It was well played, but tonight’s Mets-Yankees game was still interleague, so it only gets a half-hearted thumbs-up. I make no apologies, I can’t stand interleague play.
If it is a true rivalry game, then I’d rather see the Mets play the Nationals, the Braves, or even the Phillies. Then again, it would be nice to see a dozen more games in Citizens Bank Park.
Hell, I’d rather see them play another four games with the Dodgers than four with the Yankees this week.
There are so many reasons why interleague play doesn’t make it for me:
No integrity to schedule: Interleague play coupled with the unbalanced schedule means teams in the same league don’t travel the same course to the playoffs. That’s not an issue when everybody plays the same schedule, home and away.
I’m sorry, but 19 games a year against the Nationals, Braves, Phillies and Marlins is just too damn much.
Speaking of the schedule, does it make sense for the Angels to play three games at Citi Field while the Yankees are only in for two? Or the Mets in Seattle for three games, but only two games in the Bronx?
There are so many complications with the current schedule, such as teams playing out of their leagues and divisions in April, when the schedule is prone to rainouts. That the Yankees had to wait out a three-hour-plus rain delay because the Tigers made only one trip to New York is simply the epitome of arrogance and taking their fans for granted.
Commissioner Rob Manfred, like Bud Selig before him, is so hell bent on cutting three minutes from the time of game – and selling T-shirts in China and Europe, that he ignores the basic structure that served the sport well for over a century.
Regarding the Mets and Yankees, the two teams are competing for different objectives, so what’s the point of these games? It has been said a baseball season is a marathon, but with different schedules how fair is it for one team to run 26 miles while another runs only 25?
Attendance and original premise are irrelevant: There are only four teams playing in antiquated stadiums – Boston, the Cubs, Tampa Bay and Oakland – with the Athletics and Rays hurting at the gate.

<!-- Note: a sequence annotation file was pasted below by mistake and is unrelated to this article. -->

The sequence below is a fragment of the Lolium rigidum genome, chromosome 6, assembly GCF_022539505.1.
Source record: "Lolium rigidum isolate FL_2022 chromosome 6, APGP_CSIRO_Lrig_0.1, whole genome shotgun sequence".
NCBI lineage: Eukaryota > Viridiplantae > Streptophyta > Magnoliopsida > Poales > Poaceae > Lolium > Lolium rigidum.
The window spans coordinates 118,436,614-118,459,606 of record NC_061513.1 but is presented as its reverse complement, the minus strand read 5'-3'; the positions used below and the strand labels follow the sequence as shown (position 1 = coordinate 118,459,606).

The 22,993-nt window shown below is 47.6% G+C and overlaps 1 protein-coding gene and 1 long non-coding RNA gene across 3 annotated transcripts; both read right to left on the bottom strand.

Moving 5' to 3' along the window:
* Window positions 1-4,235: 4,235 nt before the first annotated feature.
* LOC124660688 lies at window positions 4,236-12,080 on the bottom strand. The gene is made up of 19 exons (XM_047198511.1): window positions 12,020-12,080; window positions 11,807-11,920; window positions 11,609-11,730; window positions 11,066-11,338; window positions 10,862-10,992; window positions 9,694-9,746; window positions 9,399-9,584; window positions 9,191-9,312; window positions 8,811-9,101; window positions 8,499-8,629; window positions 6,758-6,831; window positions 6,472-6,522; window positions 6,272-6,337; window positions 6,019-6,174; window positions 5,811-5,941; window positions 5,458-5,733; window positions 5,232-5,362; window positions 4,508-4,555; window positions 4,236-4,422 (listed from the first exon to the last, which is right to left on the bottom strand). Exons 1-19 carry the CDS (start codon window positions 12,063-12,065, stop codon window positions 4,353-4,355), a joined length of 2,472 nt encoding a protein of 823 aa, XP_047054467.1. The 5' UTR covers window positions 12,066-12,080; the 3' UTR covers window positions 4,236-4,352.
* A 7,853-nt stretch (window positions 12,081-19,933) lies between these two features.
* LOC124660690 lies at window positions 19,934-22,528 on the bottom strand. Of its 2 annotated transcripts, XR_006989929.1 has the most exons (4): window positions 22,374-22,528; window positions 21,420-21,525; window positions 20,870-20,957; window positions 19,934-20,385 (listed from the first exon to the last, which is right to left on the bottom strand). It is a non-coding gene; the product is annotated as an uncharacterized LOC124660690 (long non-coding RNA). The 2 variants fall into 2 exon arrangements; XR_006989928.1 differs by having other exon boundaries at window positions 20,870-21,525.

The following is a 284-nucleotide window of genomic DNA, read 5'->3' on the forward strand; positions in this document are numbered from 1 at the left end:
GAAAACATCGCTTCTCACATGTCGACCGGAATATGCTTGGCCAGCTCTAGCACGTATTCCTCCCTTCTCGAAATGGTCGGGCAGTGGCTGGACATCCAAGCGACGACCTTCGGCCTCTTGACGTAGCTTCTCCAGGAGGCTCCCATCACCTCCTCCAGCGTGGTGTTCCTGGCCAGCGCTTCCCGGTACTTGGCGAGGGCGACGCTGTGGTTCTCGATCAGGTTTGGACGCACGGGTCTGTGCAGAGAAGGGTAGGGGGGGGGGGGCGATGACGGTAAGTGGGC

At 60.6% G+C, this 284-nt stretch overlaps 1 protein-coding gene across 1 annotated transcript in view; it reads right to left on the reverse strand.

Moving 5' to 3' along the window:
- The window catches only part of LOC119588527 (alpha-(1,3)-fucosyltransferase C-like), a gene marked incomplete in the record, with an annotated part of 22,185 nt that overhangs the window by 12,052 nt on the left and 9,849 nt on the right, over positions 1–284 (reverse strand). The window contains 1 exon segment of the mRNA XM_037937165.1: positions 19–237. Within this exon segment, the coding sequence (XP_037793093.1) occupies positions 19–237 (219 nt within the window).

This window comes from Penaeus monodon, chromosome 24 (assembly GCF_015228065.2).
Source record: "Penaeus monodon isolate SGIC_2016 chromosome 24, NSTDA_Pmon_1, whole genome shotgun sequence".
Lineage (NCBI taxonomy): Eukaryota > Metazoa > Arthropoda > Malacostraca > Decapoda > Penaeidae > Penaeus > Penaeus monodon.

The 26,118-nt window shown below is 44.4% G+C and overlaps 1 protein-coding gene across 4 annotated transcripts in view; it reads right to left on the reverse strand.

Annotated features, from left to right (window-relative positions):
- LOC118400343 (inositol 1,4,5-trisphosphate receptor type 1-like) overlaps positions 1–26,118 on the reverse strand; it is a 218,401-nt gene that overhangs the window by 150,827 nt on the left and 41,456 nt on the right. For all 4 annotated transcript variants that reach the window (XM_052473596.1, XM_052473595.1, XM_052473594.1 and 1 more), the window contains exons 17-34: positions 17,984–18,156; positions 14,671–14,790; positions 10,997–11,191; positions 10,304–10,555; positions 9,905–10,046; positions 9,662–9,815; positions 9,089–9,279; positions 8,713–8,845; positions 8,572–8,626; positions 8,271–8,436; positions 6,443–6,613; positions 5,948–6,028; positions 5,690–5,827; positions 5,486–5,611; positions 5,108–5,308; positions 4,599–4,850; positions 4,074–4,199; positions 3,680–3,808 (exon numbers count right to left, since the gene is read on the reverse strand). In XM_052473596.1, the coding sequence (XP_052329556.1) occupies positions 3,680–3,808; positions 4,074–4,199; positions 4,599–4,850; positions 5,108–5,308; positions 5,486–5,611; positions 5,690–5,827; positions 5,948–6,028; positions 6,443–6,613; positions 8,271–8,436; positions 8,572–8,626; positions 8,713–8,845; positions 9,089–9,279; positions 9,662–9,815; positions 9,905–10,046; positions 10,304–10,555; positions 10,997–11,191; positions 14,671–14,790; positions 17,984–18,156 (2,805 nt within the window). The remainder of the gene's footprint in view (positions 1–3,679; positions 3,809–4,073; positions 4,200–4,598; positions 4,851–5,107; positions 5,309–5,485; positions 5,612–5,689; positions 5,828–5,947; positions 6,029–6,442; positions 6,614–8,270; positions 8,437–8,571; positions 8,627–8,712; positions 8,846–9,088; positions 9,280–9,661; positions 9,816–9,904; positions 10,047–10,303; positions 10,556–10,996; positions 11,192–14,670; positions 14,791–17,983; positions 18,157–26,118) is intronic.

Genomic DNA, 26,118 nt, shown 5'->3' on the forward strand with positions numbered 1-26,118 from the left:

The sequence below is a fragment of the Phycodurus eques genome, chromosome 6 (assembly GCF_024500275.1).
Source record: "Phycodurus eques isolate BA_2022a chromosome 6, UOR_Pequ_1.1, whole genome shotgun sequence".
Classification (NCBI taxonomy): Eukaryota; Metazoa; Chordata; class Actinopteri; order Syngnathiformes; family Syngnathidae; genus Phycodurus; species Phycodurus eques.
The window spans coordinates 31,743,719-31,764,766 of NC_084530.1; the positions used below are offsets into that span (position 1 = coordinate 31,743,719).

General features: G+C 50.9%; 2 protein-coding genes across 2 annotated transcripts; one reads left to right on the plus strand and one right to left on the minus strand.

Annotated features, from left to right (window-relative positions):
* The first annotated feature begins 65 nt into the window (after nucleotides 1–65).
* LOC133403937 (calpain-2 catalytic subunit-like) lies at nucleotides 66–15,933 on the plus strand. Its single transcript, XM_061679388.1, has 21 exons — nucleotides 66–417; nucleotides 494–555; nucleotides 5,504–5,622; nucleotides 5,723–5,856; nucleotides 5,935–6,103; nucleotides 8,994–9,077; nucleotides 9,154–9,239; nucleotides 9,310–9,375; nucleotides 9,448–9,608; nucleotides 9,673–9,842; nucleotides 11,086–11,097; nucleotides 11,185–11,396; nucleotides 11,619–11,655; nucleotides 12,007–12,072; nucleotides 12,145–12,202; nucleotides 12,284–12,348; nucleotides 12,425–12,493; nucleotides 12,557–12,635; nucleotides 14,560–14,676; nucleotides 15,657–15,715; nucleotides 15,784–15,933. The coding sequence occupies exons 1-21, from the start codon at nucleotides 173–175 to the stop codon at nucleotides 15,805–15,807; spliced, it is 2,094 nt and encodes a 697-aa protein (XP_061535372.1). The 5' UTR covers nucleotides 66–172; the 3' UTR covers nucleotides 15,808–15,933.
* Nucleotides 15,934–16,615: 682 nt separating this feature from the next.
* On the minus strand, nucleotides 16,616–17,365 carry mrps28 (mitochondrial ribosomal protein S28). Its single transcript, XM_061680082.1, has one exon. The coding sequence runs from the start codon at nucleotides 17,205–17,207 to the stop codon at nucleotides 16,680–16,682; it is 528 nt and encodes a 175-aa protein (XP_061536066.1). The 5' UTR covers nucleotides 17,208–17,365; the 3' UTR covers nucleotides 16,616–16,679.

Interleague play was introduced as a gimmick to boost attendance, with some critics of Selig saying it was to have the Cubs play in Milwaukee. But, with nearly everybody playing in new stadiums, attendance is rarely an issue.
Another selling point for tearing the fabric of the game was for the fan in Cleveland to watch the Padres. But, with cable TV and the various MLB packages, viewers in Wyoming can see most any team at most any time.
Different rules: Can you imagine an AFC team getting to use a two-point conversion with NFC teams not being able to? There’s simply no good reason why the NL doesn’t have the DH while the AL teams do. It is ridiculous this still goes on, especially in the World Series.
It doesn’t work everywhere: I can appreciate the premise in New York, Chicago and maybe Los Angeles. Weak arguments can be made for Cleveland-Cincinnati, Baltimore-Washington, St. Louis-Kansas City and San Francisco-Oakland. But, who are the “natural interleague rivals’’ for Atlanta, Boston, Seattle, Arizona, Philadelphia, Pittsburgh and San Diego? Or, Minnesota and Detroit?
Unless a player is returning to face his former team – or the teams in question are having outstanding seasons, what’s the appeal of Twins-Pirates, or Mets-Mariners, or Marlins-Tigers?
I’m old school: Call me what you will, but I grew up watching baseball a certain way. I respect and appreciate, but I have yet to hear an argument interleague play is for the betterment of the game.
The 2000 World Series was special, it was an event. but everything since just didn’t do it for me. I mean other than Shawn Estes throwing behind Roger Clemens. Yeah, that was interesting.
MONTERO SHARP: Rafael Montero was as good tonight as we’ve ever seen him, giving up two runs in six innings, which by every stretch was a quality start.
Montero gave up five hits and two walks with six strikeouts, so he was adept at pitching out of trouble. What was most impressive about him was how he challenged Yankee hitters inside with his fastball, including Aaron Judge, whom he struck out in the first.
Judge did get a measure of revenge with a game-tying homer in the sixth.